Balconies are a never ending debate here in Toronto (and in many other places). In some cities, like New York, they don’t seem to matter for new housing. Residents seem to be generally content without them. But here in Toronto, we have typically included them in new high-rise housing and there has been a lot of debate and criticism around both their utility (high up in buildings) and their impact to overall energy performance.
I have noticed that we are starting to see fewer balconies on new buildings, and I suspect this might increase with the way that costs are right now. And for some people and some (sub)markets, this will be just fine. But I happen to be a huge fan of outside. As my tanned dad likes to say when asked about the value of outdoor spaces in multi-family housing, “you don’t get this dark by staying inside.” He is pretty tanned.
I also believe that great outdoor spaces are an important ingredient in shaking off the deep-rooted cultural biases that this city has toward low-rise housing. Since pretty much the beginning, low-rises houses with backyards have been seen as noble, whereas apartment buildings have been viewed as disease-breeding tenements liable to morally corrupt even the best of intentions.
This is one of the reasons why we created the two-storey House Collection of suites at Junction House and why One Delisle is almost entirely formed by its outdoor spaces (both balconies and terraces). We wanted to celebrate multi-family living.
At the same time, I really like this adaptive reuse proposal by Peter Song over at BDP Quadrangle. The idea is to allow people to infill their balconies with more interior space so that our existing stock of housing can become more flexible for growing families and for when people’s lives just generally change.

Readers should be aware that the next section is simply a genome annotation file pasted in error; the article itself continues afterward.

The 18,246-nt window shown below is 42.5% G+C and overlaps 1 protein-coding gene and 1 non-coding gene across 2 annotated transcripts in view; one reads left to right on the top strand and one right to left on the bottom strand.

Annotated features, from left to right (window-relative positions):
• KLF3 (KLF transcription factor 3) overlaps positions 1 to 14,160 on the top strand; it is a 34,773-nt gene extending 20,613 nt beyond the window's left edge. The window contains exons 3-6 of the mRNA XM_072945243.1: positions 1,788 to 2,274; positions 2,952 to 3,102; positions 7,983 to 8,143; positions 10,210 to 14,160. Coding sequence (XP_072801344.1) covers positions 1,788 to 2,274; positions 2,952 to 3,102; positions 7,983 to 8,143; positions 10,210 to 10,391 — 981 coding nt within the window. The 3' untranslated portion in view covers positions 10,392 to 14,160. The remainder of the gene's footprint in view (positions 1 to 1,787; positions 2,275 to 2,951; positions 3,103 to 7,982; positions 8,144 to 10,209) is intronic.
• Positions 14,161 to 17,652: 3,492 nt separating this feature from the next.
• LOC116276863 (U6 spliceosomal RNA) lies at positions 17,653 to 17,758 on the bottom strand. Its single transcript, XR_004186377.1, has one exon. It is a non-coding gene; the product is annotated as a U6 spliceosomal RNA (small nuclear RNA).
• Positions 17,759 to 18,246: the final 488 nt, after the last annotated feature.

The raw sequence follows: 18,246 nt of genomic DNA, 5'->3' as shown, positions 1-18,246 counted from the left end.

It would be a great way to capture additional space within our existing stock of buildings, and I think it would be pretty interesting to see what people ultimately choose when given a binary option: more interior space or more outdoor space. Maybe it would help provide some clarity to the great balcony debate.
Technically, it is my understanding that this is entirely doable.
In the middle of writing this post I shot an email over to one of the best structural engineers in the city (James Cranford, Principal at Stephenson Engineering), and he confirmed that strength is no problem. Typically balconies are designed to accommodate more load than the suites. The thing we’d have to look at is slab deflection, since this is not usually limited on balconies.
The greater challenge is likely to be the overall coordination.
In some cities this sort of thing happens all the time on an ad hoc basis. People just do it and the end result is likely more functional, but the building elevations end up looking pretty schizophrenic. Here you’d need each condominium corporation to bless the change (since the envelope is a common element). And people would also need to agree on what design(s) should be used across the building.
It would require some work, but I think Peter’s idea is a really good one. What do you think?